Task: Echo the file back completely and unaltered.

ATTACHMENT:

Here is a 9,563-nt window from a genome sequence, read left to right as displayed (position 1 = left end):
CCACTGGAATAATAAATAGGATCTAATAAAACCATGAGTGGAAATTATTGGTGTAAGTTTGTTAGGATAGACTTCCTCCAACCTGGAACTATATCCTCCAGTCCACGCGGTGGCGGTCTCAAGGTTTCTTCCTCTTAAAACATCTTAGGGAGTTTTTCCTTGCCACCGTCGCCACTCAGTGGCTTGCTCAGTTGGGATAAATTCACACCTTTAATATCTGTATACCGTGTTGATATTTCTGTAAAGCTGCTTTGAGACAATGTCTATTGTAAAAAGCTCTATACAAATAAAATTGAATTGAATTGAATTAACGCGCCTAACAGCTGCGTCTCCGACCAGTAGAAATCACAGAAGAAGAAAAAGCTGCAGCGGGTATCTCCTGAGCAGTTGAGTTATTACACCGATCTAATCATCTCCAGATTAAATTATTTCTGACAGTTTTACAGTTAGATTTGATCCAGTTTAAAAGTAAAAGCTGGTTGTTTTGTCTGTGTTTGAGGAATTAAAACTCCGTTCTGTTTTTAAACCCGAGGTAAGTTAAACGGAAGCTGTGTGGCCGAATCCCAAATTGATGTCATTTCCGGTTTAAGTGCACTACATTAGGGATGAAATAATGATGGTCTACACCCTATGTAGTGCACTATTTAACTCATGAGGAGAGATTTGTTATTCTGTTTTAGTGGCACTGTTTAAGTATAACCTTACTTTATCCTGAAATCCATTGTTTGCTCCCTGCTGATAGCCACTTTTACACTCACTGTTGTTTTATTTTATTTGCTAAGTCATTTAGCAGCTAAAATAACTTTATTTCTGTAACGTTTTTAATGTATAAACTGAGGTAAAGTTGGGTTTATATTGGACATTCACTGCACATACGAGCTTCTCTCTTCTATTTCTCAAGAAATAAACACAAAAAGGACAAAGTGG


Here is a 9,563-nt window from a genome sequence, read left to right as displayed (position 1 = left end):
CCACTGGAATAATAAATAGGATCTAATAAAACCATGAGTGGAAATTATTGGTGTAAGTTTGTTAGGATAGACTTCCTCCAACCTGGAACTATATCCTCCAGTCCACGCGGTGGCGGTCTCAAGGTTTCTTCCTCTTAAAACATCTTAGGGAGTTTTTCCTTGCCACCGTCGCCACTCAGTGGCTTGCTCAGTTGGGATAAATTCACACCTTTAATATCTGTATACCGTGTTGATATTTCTGTAAAGCTGCTTTGAGACAATGTCTATTGTAAAAAGCTCTATACAAATAAAATTGAATTGAATTGAATTAACGCGCCTAACAGCTGCGTCTCCGACCAGTAGAAATCACAGAAGAAGAAAAAGCTGCAGCGGGTATCTCCTGAGCAGTTGAGTTATTACACCGATCTAATCATCTCCAGATTAAATTATTTCTGACAGTTTTACAGTTAGATTTGATCCAGTTTAAAAGTAAAAGCTGGTTGTTTTGTCTGTGTTTGAGGAATTAAAACTCCGTTCTGTTTTTAAACCCGAGGTAAGTTAAACGGAAGCTGTGTGGCCGAATCCCAAATTGATGTCATTTCCGGTTTAAGTGCACTACATTAGGGATGAAATAATGATGGTCTACACCCTATGTAGTGCACTATTTAACTCATGAGGAGAGATTTGTTATTCTGTTTTAGTGGCACTGTTTAAGTATAACCTTACTTTATCCTGAAATCCATTGTTTGCTCCCTGCTGATAGCCACTTTTACACTCACTGTTGTTTTATTTTATTTGCTAAGTCATTTAGCAGCTAAAATAACTTTATTTCTGTAACGTTTTTAATGTATAAACTGAGGTAAAGTTGGGTTTATATTGGACATTCACTGCACATACGAGCTTCTCTCTTCTATTTCTCAAGAAATAAACACAAAAAGGACAAAGTGG